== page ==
Secondary School Teachers Career
Teach students in one or more subjects, such as English, mathematics, or social studies at the secondary level in public or private schools. May be designated according to subject matter specialty.
What Job Titles Secondary School Teachers Might Have
- English Teacher
- Math Teacher (Mathematics Teacher)
- Social Studies Teacher
What Secondary School Teachers Do
- Establish and enforce rules for behavior and procedures for maintaining order among students.
- Instruct through lectures, discussions, and demonstrations in one or more subjects, such as English, mathematics, or social studies.
- Adapt teaching methods and instructional materials to meet students' varying needs and interests.
- Maintain accurate and complete student records as required by laws, district policies, and administrative regulations.
- Enforce all administration policies and rules governing students.
- Assign and grade class work and homework.
- Prepare materials and classrooms for class activities.
- Observe and evaluate students' performance, behavior, social development, and physical health.
- Plan and conduct activities for a balanced program of instruction, demonstration, and work time that provides students with opportunities to observe, question, and investigate.
- Prepare, administer, and grade tests and assignments to evaluate students' progress.
- Establish clear objectives for all lessons, units, and projects and communicate those objectives to students.
- Guide and counsel students with adjustment or academic problems, or special academic interests.
- Prepare students for later grades by encouraging them to explore learning opportunities and to persevere with challenging tasks.
- Prepare objectives and outlines for courses of study, following curriculum guidelines or requirements of states and schools.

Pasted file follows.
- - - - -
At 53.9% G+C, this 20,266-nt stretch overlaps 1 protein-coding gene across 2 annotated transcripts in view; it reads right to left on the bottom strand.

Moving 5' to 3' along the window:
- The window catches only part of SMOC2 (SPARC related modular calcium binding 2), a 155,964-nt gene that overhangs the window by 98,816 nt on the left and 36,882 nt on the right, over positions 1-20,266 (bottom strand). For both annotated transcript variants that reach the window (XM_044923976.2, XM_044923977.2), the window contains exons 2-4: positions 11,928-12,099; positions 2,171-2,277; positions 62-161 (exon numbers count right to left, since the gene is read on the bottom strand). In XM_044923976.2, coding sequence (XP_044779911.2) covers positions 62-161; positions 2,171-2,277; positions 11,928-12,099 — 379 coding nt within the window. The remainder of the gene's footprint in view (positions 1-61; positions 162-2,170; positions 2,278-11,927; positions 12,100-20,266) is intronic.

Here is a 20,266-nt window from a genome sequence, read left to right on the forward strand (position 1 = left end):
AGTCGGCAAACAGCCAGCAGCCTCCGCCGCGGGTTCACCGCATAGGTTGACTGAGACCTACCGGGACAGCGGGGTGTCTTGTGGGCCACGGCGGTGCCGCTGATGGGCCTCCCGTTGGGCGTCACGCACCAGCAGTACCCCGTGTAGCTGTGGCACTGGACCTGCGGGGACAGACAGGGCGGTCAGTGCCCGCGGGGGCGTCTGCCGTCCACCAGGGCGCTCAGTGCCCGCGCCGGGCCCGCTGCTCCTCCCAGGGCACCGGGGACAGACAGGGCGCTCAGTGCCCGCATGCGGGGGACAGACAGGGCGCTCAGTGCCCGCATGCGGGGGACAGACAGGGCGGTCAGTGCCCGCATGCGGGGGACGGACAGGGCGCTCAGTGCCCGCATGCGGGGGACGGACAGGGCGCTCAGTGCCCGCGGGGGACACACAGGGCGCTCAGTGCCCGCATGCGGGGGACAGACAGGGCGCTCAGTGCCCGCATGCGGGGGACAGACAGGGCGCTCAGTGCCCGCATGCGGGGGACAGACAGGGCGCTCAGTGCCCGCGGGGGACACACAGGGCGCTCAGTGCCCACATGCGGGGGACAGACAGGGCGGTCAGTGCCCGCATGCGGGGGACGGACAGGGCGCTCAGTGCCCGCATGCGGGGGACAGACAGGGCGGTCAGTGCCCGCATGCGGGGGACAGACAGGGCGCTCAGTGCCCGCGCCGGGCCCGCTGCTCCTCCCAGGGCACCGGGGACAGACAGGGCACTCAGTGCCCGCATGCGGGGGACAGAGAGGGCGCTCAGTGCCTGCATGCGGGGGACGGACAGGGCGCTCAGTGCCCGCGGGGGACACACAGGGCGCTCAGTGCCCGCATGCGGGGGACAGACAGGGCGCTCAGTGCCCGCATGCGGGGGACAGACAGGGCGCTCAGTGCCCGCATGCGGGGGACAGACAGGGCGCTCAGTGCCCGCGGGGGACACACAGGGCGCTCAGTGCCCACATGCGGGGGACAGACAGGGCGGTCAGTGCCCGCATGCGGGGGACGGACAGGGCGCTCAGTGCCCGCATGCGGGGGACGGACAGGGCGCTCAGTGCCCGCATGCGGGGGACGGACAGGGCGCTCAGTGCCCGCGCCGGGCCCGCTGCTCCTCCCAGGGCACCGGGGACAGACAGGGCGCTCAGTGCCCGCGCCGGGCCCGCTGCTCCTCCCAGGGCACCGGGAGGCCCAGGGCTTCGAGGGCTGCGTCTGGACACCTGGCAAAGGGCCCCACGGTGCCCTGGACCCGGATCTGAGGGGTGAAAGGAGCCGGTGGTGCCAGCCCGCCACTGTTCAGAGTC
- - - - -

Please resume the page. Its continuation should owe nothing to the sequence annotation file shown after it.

- Confer with parents or guardians, other teachers, counselors, and administrators to resolve students' behavioral and academic problems.
- Meet with parents and guardians to discuss their children's progress and to determine priorities for their children and their resource needs.
- Instruct and monitor students in the use of equipment and materials to prevent injuries and damage.
- Use computers, audio-visual aids, and other equipment and materials to supplement presentations.
- Prepare for assigned classes and show written evidence of preparation upon request of immediate supervisors.
- Prepare and implement remedial programs for students requiring extra help.
- Meet with other professionals to discuss individual students' needs and progress.
- Confer with other staff members to plan and schedule lessons promoting learning, following approved curricula.
- Prepare reports on students and activities as required by administration.
- Collaborate with other teachers and administrators in the development, evaluation, and revision of secondary school programs.
- Sponsor extracurricular activities, such as clubs, student organizations, and academic contests.
- Attend staff meetings and serve on committees, as required.
- Plan and supervise class projects, field trips, visits by guest speakers, or other experiential activities, and guide students in learning from those activities.
- Attend professional meetings, educational conferences, and teacher training workshops to maintain and improve professional competence.
- Administer standardized ability and achievement tests and interpret results to determine students' strengths and areas of need.
- Select, store, order, issue, and inventory classroom equipment, materials, and supplies.
- Provide disabled students with assistive devices, supportive technology, and assistance accessing facilities such as restrooms.